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Dartmouth-Hitchcock Exits Pioneer ACO Program

Some experts fear the Medicare ACO model is unsustainable

The news of high-profile Dartmouth-Hitchcock’s departure from the Pioneer Accountable Care Organization (ACO) program is adding to the significant debate regarding Medicare ACOs.

As reported by Fierce Healthcare, the Pioneer and Shared Savings Programs generated more than $411 million in savings in 2014, but the success of the model means more than financial value. "For these things to work, it has to be not just a value-based conversation but it also has to be about how the practice is actually managed,” Richard Barasch, chairman and CEO of Universal American Corporation, told Kaiser Health News (KHN). Barasch’s organization includes Collaborative Health System, which runs 25 Medicare Shared Savings ACOs.

Medicare ACOs provide incentives to encourage annual wellness visits for Medicare beneficiaries, but many doctors are unaccustomed to treating patients as customers to whom they should market their services.

Moreover, despite encouraging news on shared savings, Medicare ACOs' performance results have left much to be desired, according to Robert Murray, president of consulting firm Global Health Payment. The performance issues, Murray told KHN, come down to inherent design flaws: ACO formation requires substantial capital, but participating hospitals and specialists have no incentive to control costs under the traditional fee-for-service model, meaning they will turn a profit by generating more volume — the precise opposite of the ACO model's goals.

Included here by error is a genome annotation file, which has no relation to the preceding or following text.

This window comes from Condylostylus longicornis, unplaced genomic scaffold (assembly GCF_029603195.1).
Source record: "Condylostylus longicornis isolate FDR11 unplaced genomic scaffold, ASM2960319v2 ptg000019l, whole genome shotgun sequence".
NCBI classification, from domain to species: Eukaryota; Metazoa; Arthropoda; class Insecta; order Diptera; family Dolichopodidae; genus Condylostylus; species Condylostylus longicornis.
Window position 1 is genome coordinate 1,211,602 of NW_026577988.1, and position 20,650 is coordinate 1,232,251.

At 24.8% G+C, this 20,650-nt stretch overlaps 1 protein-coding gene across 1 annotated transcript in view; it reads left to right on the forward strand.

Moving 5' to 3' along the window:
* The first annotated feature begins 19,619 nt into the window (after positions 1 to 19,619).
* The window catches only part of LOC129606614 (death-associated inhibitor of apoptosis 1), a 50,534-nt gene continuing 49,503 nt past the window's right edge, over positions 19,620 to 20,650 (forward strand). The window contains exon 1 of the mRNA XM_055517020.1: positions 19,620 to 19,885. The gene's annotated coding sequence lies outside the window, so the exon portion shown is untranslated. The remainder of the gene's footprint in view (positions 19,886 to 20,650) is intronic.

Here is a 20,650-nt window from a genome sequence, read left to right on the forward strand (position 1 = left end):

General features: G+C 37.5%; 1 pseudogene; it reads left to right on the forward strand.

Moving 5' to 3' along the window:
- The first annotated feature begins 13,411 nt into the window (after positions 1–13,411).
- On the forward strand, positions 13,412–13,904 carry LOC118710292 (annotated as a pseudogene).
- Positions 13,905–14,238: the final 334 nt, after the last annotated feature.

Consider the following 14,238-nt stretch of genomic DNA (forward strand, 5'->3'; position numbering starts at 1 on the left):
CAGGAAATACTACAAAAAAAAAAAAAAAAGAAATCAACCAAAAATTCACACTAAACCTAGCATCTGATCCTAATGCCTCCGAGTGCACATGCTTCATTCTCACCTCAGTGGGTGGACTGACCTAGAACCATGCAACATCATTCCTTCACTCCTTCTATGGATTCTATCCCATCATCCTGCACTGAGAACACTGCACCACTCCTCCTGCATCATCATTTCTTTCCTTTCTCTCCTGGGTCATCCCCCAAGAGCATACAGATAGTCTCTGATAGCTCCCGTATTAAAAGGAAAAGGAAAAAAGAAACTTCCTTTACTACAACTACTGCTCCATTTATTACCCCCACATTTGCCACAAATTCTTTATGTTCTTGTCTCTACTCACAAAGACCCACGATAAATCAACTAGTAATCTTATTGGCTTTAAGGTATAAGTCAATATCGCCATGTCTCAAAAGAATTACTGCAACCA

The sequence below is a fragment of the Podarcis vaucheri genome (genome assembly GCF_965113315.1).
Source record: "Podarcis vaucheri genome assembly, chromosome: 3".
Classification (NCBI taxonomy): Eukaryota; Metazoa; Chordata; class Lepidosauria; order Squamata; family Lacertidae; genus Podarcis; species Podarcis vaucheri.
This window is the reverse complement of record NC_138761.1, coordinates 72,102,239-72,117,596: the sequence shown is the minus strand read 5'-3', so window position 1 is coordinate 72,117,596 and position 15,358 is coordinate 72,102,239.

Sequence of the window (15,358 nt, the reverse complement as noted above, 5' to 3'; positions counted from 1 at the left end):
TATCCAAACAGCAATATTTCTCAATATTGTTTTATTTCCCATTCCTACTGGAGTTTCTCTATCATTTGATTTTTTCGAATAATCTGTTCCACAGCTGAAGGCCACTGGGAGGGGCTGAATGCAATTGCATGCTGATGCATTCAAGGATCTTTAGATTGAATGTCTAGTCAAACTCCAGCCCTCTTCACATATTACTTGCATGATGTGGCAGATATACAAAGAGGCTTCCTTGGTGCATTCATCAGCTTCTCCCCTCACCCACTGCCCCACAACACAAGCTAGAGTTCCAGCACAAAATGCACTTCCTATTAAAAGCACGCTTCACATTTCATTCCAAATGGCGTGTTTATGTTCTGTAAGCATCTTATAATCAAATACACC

Dartmouth-Hitchcock confirmed it will exit the Pioneer ACO program after high quality scores but disappointing financial performance, Healthcare Finance News reported. While Dartmouth-Hitchcock's ACO hopes to join Medicare's Next Generation model next year, the Pioneer model may prove "unsustainable," according Robert A. Greene, executive vice president and chief population health management officer for the ACO.

Sources: Fierce Healthcare, October 21, 2015; Kaiser Health News, October 21, 2015; Healthcare Finance, October 20, 2015.

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